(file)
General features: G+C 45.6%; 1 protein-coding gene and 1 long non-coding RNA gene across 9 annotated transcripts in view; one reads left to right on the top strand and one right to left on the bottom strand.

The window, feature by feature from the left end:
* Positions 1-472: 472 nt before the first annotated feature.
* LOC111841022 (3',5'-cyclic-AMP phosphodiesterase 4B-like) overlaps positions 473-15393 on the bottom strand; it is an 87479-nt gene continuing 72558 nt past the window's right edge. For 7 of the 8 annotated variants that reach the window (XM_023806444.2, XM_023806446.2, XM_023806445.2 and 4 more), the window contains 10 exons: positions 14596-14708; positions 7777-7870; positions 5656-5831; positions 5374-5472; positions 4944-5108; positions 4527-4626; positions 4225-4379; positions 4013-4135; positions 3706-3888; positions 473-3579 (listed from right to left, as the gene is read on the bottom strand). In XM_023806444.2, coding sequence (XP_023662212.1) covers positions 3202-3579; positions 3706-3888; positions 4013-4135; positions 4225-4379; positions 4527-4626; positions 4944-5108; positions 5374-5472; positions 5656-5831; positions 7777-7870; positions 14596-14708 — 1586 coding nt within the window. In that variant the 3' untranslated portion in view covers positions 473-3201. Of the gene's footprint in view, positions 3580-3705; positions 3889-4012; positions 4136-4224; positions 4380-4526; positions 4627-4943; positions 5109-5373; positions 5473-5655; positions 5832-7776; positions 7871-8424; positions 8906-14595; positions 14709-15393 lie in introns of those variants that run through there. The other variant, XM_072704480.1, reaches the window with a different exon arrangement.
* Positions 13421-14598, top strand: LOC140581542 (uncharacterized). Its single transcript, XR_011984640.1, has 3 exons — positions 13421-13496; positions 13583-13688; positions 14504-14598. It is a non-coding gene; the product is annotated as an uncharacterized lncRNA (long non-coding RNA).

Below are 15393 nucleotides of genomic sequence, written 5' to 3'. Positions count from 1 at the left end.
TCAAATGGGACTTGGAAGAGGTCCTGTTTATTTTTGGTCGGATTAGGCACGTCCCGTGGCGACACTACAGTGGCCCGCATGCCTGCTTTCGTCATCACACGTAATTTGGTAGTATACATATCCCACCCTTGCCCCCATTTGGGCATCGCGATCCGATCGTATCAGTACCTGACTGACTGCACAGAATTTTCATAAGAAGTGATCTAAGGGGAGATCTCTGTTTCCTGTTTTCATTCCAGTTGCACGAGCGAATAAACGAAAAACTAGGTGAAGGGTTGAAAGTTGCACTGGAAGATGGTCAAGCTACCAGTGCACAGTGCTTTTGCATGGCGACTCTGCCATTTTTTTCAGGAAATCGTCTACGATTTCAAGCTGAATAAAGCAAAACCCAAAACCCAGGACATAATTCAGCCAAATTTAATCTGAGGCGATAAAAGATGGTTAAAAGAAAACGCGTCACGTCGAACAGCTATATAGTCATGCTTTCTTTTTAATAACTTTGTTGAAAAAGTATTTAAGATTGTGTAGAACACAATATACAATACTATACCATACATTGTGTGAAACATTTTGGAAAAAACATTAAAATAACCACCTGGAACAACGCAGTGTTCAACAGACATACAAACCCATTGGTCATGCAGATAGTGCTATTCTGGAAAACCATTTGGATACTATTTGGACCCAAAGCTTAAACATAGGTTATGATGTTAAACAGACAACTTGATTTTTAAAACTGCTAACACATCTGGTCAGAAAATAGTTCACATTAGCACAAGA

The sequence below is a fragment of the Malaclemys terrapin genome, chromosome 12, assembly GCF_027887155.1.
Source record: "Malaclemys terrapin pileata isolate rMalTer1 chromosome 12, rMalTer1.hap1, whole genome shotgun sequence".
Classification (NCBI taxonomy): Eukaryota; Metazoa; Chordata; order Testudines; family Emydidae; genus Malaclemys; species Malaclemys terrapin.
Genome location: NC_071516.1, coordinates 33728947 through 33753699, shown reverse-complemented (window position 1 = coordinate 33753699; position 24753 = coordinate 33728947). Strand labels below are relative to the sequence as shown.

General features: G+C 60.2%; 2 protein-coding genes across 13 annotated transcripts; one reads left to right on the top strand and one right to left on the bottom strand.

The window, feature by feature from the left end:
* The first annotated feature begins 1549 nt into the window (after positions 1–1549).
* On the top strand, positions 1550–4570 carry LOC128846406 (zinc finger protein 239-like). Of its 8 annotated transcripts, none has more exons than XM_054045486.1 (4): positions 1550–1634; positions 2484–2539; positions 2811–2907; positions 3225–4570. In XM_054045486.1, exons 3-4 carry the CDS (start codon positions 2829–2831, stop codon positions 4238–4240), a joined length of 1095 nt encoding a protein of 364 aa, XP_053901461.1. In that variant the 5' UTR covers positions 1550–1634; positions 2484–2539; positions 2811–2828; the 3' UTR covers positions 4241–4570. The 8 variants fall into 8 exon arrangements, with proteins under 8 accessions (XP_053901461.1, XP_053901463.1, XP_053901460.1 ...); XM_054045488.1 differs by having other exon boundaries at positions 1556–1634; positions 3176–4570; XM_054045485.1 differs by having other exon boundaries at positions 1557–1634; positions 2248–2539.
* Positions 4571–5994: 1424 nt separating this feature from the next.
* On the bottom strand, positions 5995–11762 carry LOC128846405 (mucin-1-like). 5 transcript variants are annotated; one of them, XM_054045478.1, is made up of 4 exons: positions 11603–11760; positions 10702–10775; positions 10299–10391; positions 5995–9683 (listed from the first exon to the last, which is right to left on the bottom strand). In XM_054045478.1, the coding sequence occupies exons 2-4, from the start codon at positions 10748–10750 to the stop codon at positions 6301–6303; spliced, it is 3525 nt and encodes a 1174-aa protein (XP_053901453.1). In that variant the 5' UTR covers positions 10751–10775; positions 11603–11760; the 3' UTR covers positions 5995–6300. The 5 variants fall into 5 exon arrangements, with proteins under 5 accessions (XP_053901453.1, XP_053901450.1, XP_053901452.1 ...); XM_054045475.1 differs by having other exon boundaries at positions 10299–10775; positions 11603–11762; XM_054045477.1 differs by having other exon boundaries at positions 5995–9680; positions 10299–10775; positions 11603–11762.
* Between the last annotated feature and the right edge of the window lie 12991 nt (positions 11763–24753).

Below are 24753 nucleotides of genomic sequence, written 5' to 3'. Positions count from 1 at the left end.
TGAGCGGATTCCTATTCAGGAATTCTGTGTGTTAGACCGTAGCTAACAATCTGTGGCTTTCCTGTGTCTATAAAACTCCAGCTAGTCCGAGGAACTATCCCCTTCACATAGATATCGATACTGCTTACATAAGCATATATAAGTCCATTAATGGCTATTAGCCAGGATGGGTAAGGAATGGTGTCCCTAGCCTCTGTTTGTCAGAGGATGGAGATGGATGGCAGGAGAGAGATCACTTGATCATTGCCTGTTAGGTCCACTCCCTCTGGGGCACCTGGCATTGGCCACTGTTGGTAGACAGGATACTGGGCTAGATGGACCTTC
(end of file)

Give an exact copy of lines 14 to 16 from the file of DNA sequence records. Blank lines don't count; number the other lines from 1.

* The first annotated feature begins 1549 nt into the window (after positions 1–1549).
* On the top strand, positions 1550–4570 carry LOC128846406 (zinc finger protein 239-like). Of its 8 annotated transcripts, none has more exons than XM_054045486.1 (4): positions 1550–1634; positions 2484–2539; positions 2811–2907; positions 3225–4570. In XM_054045486.1, exons 3-4 carry the CDS (start codon positions 2829–2831, stop codon positions 4238–4240), a joined length of 1095 nt encoding a protein of 364 aa, XP_053901461.1. In that variant the 5' UTR covers positions 1550–1634; positions 2484–2539; positions 2811–2828; the 3' UTR covers positions 4241–4570. The 8 variants fall into 8 exon arrangements, with proteins under 8 accessions (XP_053901461.1, XP_053901463.1, XP_053901460.1 ...); XM_054045488.1 differs by having other exon boundaries at positions 1556–1634; positions 3176–4570; XM_054045485.1 differs by having other exon boundaries at positions 1557–1634; positions 2248–2539.
* Positions 4571–5994: 1424 nt separating this feature from the next.